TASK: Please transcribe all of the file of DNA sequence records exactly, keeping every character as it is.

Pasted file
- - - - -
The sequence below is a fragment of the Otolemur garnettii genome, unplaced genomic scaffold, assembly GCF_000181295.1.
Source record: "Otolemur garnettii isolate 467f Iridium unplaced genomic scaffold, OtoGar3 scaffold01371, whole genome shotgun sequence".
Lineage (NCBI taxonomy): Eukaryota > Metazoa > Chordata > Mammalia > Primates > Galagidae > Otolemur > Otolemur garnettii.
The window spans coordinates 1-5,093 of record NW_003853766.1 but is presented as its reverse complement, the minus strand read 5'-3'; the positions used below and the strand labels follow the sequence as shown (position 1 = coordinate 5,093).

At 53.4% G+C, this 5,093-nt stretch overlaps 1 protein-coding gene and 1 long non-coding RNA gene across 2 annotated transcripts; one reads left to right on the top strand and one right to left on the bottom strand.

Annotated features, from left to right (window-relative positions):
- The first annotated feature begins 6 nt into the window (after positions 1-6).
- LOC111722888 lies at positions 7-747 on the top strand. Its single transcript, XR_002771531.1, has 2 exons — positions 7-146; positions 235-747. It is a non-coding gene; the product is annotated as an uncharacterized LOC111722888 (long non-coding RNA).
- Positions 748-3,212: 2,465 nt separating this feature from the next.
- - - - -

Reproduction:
The sequence below is a fragment of the Otolemur garnettii genome, unplaced genomic scaffold, assembly GCF_000181295.1.
Source record: "Otolemur garnettii isolate 467f Iridium unplaced genomic scaffold, OtoGar3 scaffold01371, whole genome shotgun sequence".
Lineage (NCBI taxonomy): Eukaryota > Metazoa > Chordata > Mammalia > Primates > Galagidae > Otolemur > Otolemur garnettii.
The window spans coordinates 1-5,093 of record NW_003853766.1 but is presented as its reverse complement, the minus strand read 5'-3'; the positions used below and the strand labels follow the sequence as shown (position 1 = coordinate 5,093).

At 53.4% G+C, this 5,093-nt stretch overlaps 1 protein-coding gene and 1 long non-coding RNA gene across 2 annotated transcripts; one reads left to right on the top strand and one right to left on the bottom strand.

Annotated features, from left to right (window-relative positions):
- The first annotated feature begins 6 nt into the window (after positions 1-6).
- LOC111722888 lies at positions 7-747 on the top strand. Its single transcript, XR_002771531.1, has 2 exons — positions 7-146; positions 235-747. It is a non-coding gene; the product is annotated as an uncharacterized LOC111722888 (long non-coding RNA).
- Positions 748-3,212: 2,465 nt separating this feature from the next.